Thursday, September 12, 2013

Troubled Daughters, Twisted Wives- Stories From the Trailblazers of Domestic Suspense, edited by Sarah Weinman

For me, one of the cornerstones of noir, and perhaps its most subversive element, has always been its investigation and critique of the nuclear family and middle-class suburban life. What goes on behind those closed doors and lace curtains is, as far as I'm concerned,  far scarier than any number of serial killers or psychopathic cops. Just think of McGivern's The Big Heat, Dorothy B. Hughes'  In a Lonely Place and  Leigh Brackett's A Tiger Amongt Us. Given their emphasis on domestic angst, it's no coincidence that film noir during its classic period was referred to as crime melodrama, and sometimes categorised as films for women. Naturally, a number of those films were based on stories written by women; after all, who better to describe the politics and paranoia of domestic life.

Some of those authors are included in Weinman's excellent and welcome anthology, while others  in Troubled Daughters, Twisted Wives simply wrote novels and contributed stories to the likes of Ellery Queen between the 1940s and the 1980s. Weinman seeks to revive this cross-section of banished noiristas. Her anthology is interesting not only because it highlights such "lost" writing, but, as Weinman points out, these writers dissected society from a female perspective more often than not with a  female protagonist, making them  precursors to  the likes of  Gillian Flynn, Megan Abbott, Attica Lock, and Sarah Gran, whose work is amongst the most interesting crime fiction being produced today.  Of course, that might be down to the fact that  a certain type of  male crime writing, burdened by the cult of masculinity, the myth of the lone hero and its lopsided libertarian ethos, has arrived at a dead end. Likewise, the Chandleresque private eye. These days it's  become harder than ever to make those  tropes work. That's not to say that there aren't exceptions to that rule. But, as I suggested years ago in Neon Noir, a great deal of the crime fiction, particularly during the 1980s, could be said to have been a male response to feminism as well as an extension of Vietnam war literature, both of which carried a limited sell-by date. Clearly times have changed.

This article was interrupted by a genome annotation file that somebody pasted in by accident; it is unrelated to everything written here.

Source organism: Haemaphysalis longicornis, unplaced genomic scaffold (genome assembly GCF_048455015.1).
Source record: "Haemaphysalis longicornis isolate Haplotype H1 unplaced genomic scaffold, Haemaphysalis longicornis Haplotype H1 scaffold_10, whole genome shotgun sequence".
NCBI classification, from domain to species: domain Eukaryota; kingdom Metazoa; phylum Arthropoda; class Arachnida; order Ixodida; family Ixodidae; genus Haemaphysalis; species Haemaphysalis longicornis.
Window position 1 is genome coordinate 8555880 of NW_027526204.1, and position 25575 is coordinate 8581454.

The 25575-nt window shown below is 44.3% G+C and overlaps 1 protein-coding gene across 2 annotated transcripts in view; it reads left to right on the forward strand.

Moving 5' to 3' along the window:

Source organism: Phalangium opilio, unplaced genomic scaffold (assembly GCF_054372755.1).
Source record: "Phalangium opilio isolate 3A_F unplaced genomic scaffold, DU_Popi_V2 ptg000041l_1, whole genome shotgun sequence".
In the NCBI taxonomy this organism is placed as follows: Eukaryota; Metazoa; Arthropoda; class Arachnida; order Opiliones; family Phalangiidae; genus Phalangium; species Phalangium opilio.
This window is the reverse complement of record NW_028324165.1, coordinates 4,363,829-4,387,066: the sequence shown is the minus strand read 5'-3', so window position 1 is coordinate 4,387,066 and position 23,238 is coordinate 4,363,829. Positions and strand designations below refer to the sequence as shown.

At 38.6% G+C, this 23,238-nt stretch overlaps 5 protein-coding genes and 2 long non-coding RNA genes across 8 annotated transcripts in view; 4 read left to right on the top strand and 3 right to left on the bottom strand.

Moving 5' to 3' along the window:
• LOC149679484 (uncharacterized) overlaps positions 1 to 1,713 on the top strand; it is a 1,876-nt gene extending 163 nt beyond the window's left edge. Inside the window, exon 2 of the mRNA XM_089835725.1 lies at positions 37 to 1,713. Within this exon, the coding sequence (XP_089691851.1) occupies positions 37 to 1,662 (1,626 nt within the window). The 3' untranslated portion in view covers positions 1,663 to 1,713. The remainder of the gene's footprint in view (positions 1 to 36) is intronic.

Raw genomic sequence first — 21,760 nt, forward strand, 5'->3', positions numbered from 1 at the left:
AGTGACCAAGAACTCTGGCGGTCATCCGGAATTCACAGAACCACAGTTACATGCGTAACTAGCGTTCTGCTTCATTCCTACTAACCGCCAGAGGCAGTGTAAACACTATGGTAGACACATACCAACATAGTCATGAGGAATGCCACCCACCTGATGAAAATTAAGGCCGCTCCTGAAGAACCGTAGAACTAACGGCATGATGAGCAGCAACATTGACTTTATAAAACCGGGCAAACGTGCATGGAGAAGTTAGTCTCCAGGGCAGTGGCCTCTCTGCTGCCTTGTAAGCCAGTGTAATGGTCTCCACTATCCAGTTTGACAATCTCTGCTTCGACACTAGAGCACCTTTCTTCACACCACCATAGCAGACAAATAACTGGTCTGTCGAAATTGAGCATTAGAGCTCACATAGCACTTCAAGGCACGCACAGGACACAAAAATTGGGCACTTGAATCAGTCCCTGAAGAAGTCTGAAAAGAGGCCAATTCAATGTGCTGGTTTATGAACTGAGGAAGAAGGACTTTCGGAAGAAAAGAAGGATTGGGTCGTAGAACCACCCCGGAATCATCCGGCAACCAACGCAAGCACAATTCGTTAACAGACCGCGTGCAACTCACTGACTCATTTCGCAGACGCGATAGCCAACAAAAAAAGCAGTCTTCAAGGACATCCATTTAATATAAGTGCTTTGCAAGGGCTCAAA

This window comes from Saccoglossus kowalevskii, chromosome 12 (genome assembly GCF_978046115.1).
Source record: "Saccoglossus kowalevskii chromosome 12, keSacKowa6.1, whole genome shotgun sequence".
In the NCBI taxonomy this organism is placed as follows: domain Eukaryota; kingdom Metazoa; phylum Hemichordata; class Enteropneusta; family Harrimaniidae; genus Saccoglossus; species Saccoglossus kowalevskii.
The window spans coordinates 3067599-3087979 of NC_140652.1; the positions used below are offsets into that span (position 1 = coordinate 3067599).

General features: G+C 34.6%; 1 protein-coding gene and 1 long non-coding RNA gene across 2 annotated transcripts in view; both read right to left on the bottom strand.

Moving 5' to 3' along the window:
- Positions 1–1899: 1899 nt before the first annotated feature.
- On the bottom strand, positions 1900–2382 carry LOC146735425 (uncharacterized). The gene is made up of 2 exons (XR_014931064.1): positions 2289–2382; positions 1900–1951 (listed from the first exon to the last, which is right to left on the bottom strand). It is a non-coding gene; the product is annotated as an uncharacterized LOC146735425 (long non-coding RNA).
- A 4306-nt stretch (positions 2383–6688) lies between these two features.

What one gets treated to in Troubled Daughters... are not only stories by the better known- Patricia Highsmith, Dorothy B. Hughes, Shirley Jackson and Margaret Millar  (her husband, Ross Macdonald, also wrote about domestic situations, but from a more distant perspective)- but by the less well known but equally formidable Helen Nielsen, Vera Caspary, Charlotte Armstrong and Elizabeth Sanxay Holding (a Chandler favourite). However, for me, the great joy was discovering the likes of Nedra Tyre, Barbara Callahan, Joyce Harrington, and Ceila Fremlin. Many of these writers, regardless of the quality or importance of their work, have been ignored by critics, Anthony Boucher not withstanding. But then the quality of criticism when it comes to crime and noir fiction has always been somewhat strained. As for the stories themselves, they are uniformly excellent, dealing not only with the paranoia of suburban life, but poverty, escape, identity, trauma and loss. And, of course, there's no shortage of crimes. My one quibble would be where are the likes of Mary Holland, Craig Rice, Delores Hitchens and Leigh Brackett? But, who knows, maybe there's a second volume  in the pipeline. I hope so, this even though I generally abhor anthologies. In the meantime, we owe Sarah a debt for "rediscovering" these writers and putting them in the context of their, and our, time and place.

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